You can read the full decision here.

There are at least 16 other reported decisions involving sexual abuse by MacDougall against other inmates! One has to ask the question, were the people in charge of supervising MacDougall fired suspended or even reprimanded?

I doubt it. 

I have represented hundreds of survivors of childhood abuse. Many of them, because of their traumatic childhood, have criminal records. It is difficult enough for victims of abuse to come forward to confront their abusers. It is appalling that sexual abusers can use the effects of the abuse to try to avoid being held accountable.

Bankrupt Diocese Settles Priest Sexual Abuse Claims

Yesterday the Roman Catholic Diocese of San Diego reached a settlement to compensate 144 victims of sexual abuse by priests within the Diocese.

The settlement will pay victims an average of 1.37 million dollars, slightly higher than the landmark $660 million settlement announced by the Archdiocese of Los Angeles, which will see average pay outs of 1.3 million dollars.

The settlement came after the San Diego Diocese declared bankruptcy to protect it’s assests from the lawsuits filed by abuse victims. The Judge monitoring the Diocese’s bankruptcy proceedings, Bankruptcy Judge Louise DeCarl Adler, was highly critical of the Diocese’s conduct during the proceedings, stating that the financial reports filed by the Church contained “irregularities” and undervalued Church assets. At one point, the Judge threatened to dimiss the bankruptcy altogether, ending the protection from victim’s lawsuits.

The settlement requires the Diocese to release internal documents proving the sexual abuse and the extent that Chuch officials were aware of the pedophile priests within the Diocese.

You can read more here.

Sexual Abuse Settlements Empower Victims to Come Forward

Frank Douglas has posted another interesting article about the Los Angeles priest abuse settlement on his Voice from the Desert blog.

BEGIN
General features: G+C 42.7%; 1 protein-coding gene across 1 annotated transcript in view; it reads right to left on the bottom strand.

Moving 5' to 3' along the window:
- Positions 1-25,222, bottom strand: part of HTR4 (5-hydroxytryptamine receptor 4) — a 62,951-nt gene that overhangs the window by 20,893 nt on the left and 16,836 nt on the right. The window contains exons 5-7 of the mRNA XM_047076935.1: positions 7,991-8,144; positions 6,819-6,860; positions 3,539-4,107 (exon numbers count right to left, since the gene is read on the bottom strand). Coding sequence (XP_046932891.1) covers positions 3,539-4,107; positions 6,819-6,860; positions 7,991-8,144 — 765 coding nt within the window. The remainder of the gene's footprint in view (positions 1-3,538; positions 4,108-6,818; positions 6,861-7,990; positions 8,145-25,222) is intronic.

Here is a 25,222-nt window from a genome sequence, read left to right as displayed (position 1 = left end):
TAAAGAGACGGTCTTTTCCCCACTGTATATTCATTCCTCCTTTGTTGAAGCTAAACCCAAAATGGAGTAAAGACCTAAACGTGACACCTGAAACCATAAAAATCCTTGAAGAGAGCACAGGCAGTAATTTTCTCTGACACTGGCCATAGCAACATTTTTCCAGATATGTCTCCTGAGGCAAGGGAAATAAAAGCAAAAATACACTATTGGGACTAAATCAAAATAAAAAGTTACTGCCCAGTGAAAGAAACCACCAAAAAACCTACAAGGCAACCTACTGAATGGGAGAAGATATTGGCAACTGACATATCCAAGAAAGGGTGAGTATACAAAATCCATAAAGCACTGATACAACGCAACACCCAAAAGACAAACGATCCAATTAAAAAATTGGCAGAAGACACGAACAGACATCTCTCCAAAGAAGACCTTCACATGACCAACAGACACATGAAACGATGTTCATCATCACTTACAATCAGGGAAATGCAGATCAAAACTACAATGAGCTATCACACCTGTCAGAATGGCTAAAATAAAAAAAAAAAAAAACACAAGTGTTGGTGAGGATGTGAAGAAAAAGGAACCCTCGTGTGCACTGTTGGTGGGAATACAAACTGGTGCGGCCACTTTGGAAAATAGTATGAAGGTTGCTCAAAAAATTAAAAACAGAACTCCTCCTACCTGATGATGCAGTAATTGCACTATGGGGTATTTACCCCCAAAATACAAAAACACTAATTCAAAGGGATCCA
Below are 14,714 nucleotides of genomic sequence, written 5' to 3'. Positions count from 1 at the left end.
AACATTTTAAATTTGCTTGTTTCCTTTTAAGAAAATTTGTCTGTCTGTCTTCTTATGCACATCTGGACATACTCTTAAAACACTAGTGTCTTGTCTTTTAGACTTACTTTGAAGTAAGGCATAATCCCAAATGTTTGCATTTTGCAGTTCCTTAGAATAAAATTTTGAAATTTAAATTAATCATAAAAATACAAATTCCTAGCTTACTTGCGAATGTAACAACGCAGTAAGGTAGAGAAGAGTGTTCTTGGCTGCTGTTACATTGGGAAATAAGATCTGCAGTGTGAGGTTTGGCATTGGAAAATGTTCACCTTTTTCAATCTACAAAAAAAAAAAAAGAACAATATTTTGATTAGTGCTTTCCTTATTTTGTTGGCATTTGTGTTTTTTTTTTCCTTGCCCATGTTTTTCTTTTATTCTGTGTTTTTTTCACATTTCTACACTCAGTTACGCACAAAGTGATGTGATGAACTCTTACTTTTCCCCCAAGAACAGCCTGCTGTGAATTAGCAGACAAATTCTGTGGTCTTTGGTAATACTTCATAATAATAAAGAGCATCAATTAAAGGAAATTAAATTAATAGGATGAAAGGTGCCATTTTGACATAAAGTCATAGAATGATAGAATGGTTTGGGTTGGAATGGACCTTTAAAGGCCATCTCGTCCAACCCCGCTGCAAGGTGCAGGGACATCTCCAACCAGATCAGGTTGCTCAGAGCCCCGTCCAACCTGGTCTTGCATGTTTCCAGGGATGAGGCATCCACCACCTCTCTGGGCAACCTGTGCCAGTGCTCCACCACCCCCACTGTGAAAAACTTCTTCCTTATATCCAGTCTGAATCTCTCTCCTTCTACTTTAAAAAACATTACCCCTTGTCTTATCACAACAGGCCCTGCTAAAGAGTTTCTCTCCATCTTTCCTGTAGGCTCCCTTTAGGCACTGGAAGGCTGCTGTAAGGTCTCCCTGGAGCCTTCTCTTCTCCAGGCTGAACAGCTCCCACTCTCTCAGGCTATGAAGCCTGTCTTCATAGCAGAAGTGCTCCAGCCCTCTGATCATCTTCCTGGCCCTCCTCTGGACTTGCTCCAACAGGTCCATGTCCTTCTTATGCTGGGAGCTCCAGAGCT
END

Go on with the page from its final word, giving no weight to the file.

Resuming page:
He highlights an important part of the Los Angeles settlement (perhaps the most important part); the requirement for the Archdiocese to release to the public documents about it’s knowlege of the predatory habits of the Archdiocese’s sexually abusive priests.

Sexual abuse thrives on secrecy. Sexual predators manipulate their victims through shame and guilt. The article points out that:

when the predators’ names come out, other victims of the same perpetrator are often empowered to come forward.

Unfortunately, in some cases the names come out too late. In one case I am currently involved in David Martin took his own life because he could no longer deal with the pain of the sexual abuse he had suffered at the hands of Father Hugh Vincent MacDonald. His suicide note disclosing the abuse launched a police investigation that uncovered  dozens of MacDonald’s sexual abuse victims, most of whom I now represent. Unfortunately MacDonald died before he could be tried and convicted, robbing his victims of the opportunity to hold him accountable.

Jehovah’s Witness Sexual Abuse follow up

Thanks to all those that have posted comments about this (and those that have emailed me directly).

I received some interesting documents from former J.W. members that I will be posting about shortly.

I would be interested in hearing more from  J.W. members about this issue. You can email me directly by clicking on the “Contact John McKiggan” link at the top of this page or through my firm website.

B.C. will not charge Polygamists with Child Sexual Abuse

British Columbia has decided not to lay criminal charges of child sexual abuse against polygamists who are members of a Fundamentalist Mormon colony in Bountiful, B.C.